The New York REV Demonstration projects, like the ones I’ve been consulting on in the state of New York, are really about demonstrating new business models. How and why are the utility and its partners creating new revenue streams for each other and new value for customers. It’s very customer-centric. And in doing so, can we witness a transformation of the utility industry? This has happened in other sectors, and, in doing so, do we open up innovation and capital more than it has been in the past. So you can see that it fits back to my interest, but in a very different way. But the conversations have been very similar: What does it mean for a utility to shift from being rewarded and earn revenue based on assets and a fixed return in a regulated environment, to having partners opening up markets. It’s about different business models, different ways of framing the problem.
A lot about what we talked about [at ARPA-E] with our very early stage companies was things like who would want to take this, what value are you going to provide? So it has been really exciting working with the utilities, talking to both large and small companies, about how and why they feel that what they are doing can open up a market and create value that really hasn’t been unlocked before.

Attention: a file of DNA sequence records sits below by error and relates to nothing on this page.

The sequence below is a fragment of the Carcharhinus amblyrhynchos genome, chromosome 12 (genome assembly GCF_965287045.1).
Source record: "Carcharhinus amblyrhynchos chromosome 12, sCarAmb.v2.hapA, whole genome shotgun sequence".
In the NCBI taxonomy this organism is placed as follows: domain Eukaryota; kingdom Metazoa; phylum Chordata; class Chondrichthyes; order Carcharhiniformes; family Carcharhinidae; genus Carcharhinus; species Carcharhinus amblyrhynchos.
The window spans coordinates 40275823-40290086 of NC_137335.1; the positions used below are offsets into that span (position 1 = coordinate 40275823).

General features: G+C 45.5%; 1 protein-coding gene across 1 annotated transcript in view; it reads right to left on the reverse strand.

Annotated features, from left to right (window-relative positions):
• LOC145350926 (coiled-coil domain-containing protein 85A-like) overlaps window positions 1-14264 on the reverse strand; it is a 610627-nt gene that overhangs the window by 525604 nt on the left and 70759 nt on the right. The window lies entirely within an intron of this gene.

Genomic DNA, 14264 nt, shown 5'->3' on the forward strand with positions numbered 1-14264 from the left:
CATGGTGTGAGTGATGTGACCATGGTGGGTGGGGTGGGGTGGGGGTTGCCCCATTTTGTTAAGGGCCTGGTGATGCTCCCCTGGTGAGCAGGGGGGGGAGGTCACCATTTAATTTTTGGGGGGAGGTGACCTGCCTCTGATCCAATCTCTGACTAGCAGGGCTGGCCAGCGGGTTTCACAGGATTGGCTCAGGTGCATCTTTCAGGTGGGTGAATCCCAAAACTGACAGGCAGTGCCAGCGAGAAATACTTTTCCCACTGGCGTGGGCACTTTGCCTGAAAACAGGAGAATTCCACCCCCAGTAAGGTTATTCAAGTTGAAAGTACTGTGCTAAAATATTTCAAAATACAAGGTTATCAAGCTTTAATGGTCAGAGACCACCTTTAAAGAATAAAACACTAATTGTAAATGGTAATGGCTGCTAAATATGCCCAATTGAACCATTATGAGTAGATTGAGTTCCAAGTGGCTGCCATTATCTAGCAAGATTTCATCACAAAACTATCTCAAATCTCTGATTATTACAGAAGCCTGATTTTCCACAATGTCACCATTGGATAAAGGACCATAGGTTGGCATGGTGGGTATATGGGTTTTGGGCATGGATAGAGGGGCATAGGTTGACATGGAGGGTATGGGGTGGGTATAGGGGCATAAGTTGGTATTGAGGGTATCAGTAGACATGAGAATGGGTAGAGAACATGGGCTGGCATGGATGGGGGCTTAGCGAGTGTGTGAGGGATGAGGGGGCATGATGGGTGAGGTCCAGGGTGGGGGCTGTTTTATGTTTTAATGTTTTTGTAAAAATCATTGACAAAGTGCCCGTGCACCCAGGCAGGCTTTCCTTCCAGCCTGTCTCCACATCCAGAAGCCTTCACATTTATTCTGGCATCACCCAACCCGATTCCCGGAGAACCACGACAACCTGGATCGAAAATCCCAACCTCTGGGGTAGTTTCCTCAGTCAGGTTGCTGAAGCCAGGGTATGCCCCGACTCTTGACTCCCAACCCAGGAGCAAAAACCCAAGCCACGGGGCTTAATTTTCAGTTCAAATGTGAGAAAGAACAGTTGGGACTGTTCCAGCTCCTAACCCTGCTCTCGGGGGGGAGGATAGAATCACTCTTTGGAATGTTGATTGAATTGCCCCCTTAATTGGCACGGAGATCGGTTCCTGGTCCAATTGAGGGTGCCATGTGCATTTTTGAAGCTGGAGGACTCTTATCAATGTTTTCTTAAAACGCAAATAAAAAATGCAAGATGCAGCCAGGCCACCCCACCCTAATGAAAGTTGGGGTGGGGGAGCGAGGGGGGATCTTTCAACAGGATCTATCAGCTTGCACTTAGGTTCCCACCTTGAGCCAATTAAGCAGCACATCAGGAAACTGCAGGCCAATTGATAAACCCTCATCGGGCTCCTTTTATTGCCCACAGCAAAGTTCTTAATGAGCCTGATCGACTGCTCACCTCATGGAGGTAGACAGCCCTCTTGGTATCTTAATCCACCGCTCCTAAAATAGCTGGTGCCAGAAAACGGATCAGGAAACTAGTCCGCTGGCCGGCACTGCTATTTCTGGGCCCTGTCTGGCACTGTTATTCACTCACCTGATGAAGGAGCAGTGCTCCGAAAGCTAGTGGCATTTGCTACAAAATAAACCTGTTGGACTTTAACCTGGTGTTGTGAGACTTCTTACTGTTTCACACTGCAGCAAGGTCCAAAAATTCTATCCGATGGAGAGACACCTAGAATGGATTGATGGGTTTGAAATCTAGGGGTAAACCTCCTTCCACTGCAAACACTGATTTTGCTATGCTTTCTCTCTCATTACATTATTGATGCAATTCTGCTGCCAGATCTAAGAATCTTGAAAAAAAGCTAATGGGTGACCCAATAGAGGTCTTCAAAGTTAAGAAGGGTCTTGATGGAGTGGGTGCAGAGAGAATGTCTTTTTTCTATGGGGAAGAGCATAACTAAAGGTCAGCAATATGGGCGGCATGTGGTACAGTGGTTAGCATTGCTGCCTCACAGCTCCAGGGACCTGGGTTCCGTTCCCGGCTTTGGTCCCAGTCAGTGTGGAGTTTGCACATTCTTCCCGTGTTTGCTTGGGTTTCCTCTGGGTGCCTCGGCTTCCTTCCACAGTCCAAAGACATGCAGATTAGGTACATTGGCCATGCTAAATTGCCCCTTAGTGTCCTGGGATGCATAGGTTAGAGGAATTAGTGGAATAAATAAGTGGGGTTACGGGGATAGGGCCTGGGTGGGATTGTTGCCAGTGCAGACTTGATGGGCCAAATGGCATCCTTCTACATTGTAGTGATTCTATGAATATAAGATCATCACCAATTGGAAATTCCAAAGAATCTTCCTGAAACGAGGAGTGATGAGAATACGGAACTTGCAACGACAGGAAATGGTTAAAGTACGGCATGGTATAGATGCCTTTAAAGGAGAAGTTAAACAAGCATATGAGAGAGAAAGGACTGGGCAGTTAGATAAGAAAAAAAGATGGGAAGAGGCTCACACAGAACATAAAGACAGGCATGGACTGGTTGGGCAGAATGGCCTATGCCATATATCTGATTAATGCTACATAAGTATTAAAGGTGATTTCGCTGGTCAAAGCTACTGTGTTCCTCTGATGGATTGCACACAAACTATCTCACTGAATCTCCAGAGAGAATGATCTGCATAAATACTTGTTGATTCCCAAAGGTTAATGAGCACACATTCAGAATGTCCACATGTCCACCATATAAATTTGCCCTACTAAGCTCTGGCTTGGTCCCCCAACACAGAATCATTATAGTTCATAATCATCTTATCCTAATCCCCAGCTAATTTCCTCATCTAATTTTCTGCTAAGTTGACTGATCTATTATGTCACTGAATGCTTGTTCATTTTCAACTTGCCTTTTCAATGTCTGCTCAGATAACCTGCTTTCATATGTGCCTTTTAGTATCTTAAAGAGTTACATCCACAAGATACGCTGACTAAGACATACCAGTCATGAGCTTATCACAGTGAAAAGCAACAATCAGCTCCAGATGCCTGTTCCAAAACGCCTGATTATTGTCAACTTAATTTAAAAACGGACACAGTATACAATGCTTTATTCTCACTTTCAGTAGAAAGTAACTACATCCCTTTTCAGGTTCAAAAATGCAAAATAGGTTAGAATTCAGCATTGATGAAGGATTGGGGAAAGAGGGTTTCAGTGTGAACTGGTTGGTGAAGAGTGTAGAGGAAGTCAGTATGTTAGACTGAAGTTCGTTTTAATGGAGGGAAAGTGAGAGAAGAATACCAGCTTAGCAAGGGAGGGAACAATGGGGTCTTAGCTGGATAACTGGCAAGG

What new clean technologies have the most potential for adoption and financing?
I think we’re going to see really interesting opportunities for changing the way energy efficiency is adopted and promoted and embraced and financed by some of these REV demonstrations. That’s pretty cool. That covers a really wide sweep.
And the whole idea of grid efficiency, grid management, distributed generation embracing storage — all of that starts to come together. At least for me, at ARPA-E, we didn’t think about things very often by single technologies, we thought about it as solution sets. So, many times, controls can do some things and manage load as well as, and in some places better than, storage. But then there are places where storage itself is going to be the better answer. And in some cases, using them in concert is going to be the smartest, lowest cost solution because of the value it can attain. And that’s going to get the best funding.
I can see very interesting opportunities coming, and you start to think something like, say, ‘How do we animate electrical vehicle markets in the state of New York? Is there a role for the batteries themselves, or the vehicles themselves in both urban and campus settings, different than what we’ve done before?’ Those are ones that I think we will see people thinking about. I don’t think we will see them in the first filings. But we are excited about those.
Honestly, other than liquid fuels, I think almost anything is going to benefit from the business models at the utilities themselves opening up. There are so many things here. When you get to pure liquid fuels transportation, it’s not as obvious. But the Demonstrations themselves — that’s Demonstrations with a big D — are about business model demonstration. And I think, as we get these business models being demonstrated, the next generations of technologies will be able to slot in.